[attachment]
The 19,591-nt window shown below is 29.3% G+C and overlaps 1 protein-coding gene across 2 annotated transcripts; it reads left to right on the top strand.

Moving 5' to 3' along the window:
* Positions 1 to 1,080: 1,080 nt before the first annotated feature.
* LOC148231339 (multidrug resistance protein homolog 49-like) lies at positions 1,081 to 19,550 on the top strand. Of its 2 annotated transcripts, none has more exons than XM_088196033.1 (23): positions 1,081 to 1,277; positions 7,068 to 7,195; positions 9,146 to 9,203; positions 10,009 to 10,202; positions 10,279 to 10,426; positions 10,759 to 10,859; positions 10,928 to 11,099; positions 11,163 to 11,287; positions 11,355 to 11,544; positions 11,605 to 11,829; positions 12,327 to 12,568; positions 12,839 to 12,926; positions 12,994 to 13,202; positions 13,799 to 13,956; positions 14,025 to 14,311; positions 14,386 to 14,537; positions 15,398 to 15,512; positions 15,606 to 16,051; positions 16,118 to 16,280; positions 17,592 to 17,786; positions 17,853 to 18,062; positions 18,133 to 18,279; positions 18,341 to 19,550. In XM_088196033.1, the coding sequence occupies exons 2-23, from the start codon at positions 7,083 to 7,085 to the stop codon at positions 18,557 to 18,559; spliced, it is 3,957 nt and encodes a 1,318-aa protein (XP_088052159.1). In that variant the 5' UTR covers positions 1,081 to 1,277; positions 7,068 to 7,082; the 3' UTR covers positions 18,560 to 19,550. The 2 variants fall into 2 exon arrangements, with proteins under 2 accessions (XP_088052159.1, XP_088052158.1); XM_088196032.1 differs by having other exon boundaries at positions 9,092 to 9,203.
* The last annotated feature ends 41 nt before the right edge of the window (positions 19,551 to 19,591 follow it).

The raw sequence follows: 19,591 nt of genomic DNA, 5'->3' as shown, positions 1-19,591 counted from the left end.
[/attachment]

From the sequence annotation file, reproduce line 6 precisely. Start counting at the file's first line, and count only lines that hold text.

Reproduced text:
The raw sequence follows: 19,591 nt of genomic DNA, 5'->3' as shown, positions 1-19,591 counted from the left end.